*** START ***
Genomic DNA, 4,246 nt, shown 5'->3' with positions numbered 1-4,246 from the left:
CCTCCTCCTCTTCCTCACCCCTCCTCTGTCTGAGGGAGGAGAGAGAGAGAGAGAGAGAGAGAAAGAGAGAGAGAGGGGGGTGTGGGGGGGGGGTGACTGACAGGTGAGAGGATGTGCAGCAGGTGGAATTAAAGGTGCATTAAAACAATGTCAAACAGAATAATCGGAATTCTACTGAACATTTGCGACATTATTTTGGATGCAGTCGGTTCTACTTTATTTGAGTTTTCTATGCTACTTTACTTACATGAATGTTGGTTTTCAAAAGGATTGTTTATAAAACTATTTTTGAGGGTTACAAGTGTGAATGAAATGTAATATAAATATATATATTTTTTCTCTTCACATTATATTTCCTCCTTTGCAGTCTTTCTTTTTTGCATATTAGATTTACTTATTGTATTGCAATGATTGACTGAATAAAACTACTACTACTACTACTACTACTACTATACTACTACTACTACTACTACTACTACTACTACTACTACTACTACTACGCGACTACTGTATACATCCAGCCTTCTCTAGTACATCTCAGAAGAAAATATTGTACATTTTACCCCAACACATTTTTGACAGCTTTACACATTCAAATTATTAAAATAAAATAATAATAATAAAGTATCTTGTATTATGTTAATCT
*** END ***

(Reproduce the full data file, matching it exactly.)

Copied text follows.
Genomic DNA, 4,246 nt, shown 5'->3' with positions numbered 1-4,246 from the left:
CCTCCTCCTCTTCCTCACCCCTCCTCTGTCTGAGGGAGGAGAGAGAGAGAGAGAGAGAGAGAAAGAGAGAGAGAGGGGGGTGTGGGGGGGGGGTGACTGACAGGTGAGAGGATGTGCAGCAGGTGGAATTAAAGGTGCATTAAAACAATGTCAAACAGAATAATCGGAATTCTACTGAACATTTGCGACATTATTTTGGATGCAGTCGGTTCTACTTTATTTGAGTTTTCTATGCTACTTTACTTACATGAATGTTGGTTTTCAAAAGGATTGTTTATAAAACTATTTTTGAGGGTTACAAGTGTGAATGAAATGTAATATAAATATATATATTTTTTCTCTTCACATTATATTTCCTCCTTTGCAGTCTTTCTTTTTTGCATATTAGATTTACTTATTGTATTGCAATGATTGACTGAATAAAACTACTACTACTACTACTACTACTACTATACTACTACTACTACTACTACTACTACTACTACTACTACTACTACTACGCGACTACTGTATACATCCAGCCTTCTCTAGTACATCTCAGAAGAAAATATTGTACATTTTACCCCAACACATTTTTGACAGCTTTACACATTCAAATTATTAAAATAAAATAATAATAATAAAGTATCTTGTATTATGTTAATCT